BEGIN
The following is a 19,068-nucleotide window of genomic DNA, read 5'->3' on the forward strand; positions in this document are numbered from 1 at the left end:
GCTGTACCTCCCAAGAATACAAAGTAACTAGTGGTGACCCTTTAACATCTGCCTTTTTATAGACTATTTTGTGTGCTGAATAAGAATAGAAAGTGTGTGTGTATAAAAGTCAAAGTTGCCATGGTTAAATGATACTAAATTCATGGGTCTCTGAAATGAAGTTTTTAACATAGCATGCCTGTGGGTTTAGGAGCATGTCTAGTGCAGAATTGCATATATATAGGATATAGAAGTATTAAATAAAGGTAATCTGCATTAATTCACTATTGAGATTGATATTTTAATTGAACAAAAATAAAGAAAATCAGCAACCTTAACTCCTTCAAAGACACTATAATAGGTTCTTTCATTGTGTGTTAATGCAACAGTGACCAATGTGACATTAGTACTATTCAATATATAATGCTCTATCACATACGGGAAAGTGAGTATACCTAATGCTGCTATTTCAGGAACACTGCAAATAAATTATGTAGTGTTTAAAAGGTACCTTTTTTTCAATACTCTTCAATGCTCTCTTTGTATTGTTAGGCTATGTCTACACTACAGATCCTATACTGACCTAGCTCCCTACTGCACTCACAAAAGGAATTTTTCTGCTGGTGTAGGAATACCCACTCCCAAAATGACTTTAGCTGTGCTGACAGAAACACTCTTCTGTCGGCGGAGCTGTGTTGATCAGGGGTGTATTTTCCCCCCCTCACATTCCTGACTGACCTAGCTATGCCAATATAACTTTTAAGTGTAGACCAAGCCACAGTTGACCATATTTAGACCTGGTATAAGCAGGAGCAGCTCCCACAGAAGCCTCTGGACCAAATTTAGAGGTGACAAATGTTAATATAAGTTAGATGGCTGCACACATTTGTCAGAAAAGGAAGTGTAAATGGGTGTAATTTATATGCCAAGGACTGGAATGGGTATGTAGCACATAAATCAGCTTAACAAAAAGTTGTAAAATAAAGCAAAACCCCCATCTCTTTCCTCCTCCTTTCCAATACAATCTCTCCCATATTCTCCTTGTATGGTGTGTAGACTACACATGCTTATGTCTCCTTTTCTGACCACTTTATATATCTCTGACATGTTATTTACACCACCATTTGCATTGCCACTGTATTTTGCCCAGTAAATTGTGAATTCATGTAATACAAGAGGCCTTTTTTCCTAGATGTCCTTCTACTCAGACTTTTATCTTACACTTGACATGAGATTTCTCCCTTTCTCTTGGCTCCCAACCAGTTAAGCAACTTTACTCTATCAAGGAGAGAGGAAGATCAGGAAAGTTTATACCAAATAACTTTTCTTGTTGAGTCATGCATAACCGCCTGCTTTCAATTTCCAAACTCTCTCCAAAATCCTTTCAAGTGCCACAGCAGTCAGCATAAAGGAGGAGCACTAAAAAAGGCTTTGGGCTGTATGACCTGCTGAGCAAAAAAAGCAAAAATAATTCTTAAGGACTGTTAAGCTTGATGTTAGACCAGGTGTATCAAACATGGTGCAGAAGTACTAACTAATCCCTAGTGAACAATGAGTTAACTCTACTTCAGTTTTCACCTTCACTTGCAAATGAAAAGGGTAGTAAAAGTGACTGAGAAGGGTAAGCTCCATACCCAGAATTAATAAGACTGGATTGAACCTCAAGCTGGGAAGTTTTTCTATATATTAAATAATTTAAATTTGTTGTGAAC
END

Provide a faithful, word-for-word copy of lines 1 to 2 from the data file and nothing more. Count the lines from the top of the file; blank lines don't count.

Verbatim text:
The following is a 19,068-nucleotide window of genomic DNA, read 5'->3' on the forward strand; positions in this document are numbered from 1 at the left end:
GCTGTACCTCCCAAGAATACAAAGTAACTAGTGGTGACCCTTTAACATCTGCCTTTTTATAGACTATTTTGTGTGCTGAATAAGAATAGAAAGTGTGTGTGTATAAAAGTCAAAGTTGCCATGGTTAAATGATACTAAATTCATGGGTCTCTGAAATGAAGTTTTTAACATAGCATGCCTGTGGGTTTAGGAGCATGTCTAGTGCAGAATTGCATATATATAGGATATAGAAGTATTAAATAAAGGTAATCTGCATTAATTCACTATTGAGATTGATATTTTAATTGAACAAAAATAAAGAAAATCAGCAACCTTAACTCCTTCAAAGACACTATAATAGGTTCTTTCATTGTGTGTTAATGCAACAGTGACCAATGTGACATTAGTACTATTCAATATATAATGCTCTATCACATACGGGAAAGTGAGTATACCTAATGCTGCTATTTCAGGAACACTGCAAATAAATTATGTAGTGTTTAAAAGGTACCTTTTTTTCAATACTCTTCAATGCTCTCTTTGTATTGTTAGGCTATGTCTACACTACAGATCCTATACTGACCTAGCTCCCTACTGCACTCACAAAAGGAATTTTTCTGCTGGTGTAGGAATACCCACTCCCAAAATGACTTTAGCTGTGCTGACAGAAACACTCTTCTGTCGGCGGAGCTGTGTTGATCAGGGGTGTATTTTCCCCCCCTCACATTCCTGACTGACCTAGCTATGCCAATATAACTTTTAAGTGTAGACCAAGCCACAGTTGACCATATTTAGACCTGGTATAAGCAGGAGCAGCTCCCACAGAAGCCTCTGGACCAAATTTAGAGGTGACAAATGTTAATATAAGTTAGATGGCTGCACACATTTGTCAGAAAAGGAAGTGTAAATGGGTGTAATTTATATGCCAAGGACTGGAATGGGTATGTAGCACATAAATCAGCTTAACAAAAAGTTGTAAAATAAAGCAAAACCCCCATCTCTTTCCTCCTCCTTTCCAATACAATCTCTCCCATATTCTCCTTGTATGGTGTGTAGACTACACATGCTTATGTCTCCTTTTCTGACCACTTTATATATCTCTGACATGTTATTTACACCACCATTTGCATTGCCACTGTATTTTGCCCAGTAAATTGTGAATTCATGTAATACAAGAGGCCTTTTTTCCTAGATGTCCTTCTACTCAGACTTTTATCTTACACTTGACATGAGATTTCTCCCTTTCTCTTGGCTCCCAACCAGTTAAGCAACTTTACTCTATCAAGGAGAGAGGAAGATCAGGAAAGTTTATACCAAATAACTTTTCTTGTTGAGTCATGCATAACCGCCTGCTTTCAATTTCCAAACTCTCTCCAAAATCCTTTCAAGTGCCACAGCAGTCAGCATAAAGGAGGAGCACTAAAAAAGGCTTTGGGCTGTATGACCTGCTGAGCAAAAAAAGCAAAAATAATTCTTAAGGACTGTTAAGCTTGATGTTAGACCAGGTGTATCAAACATGGTGCAGAAGTACTAACTAATCCCTAGTGAACAATGAGTTAACTCTACTTCAGTTTTCACCTTCACTTGCAAATGAAAAGGGTAGTAAAAGTGACTGAGAAGGGTAAGCTCCATACCCAGAATTAATAAGACTGGATTGAACCTCAAGCTGGGAAGTTTTTCTATATATTAAATAATTTAAATTTGTTGTGAAC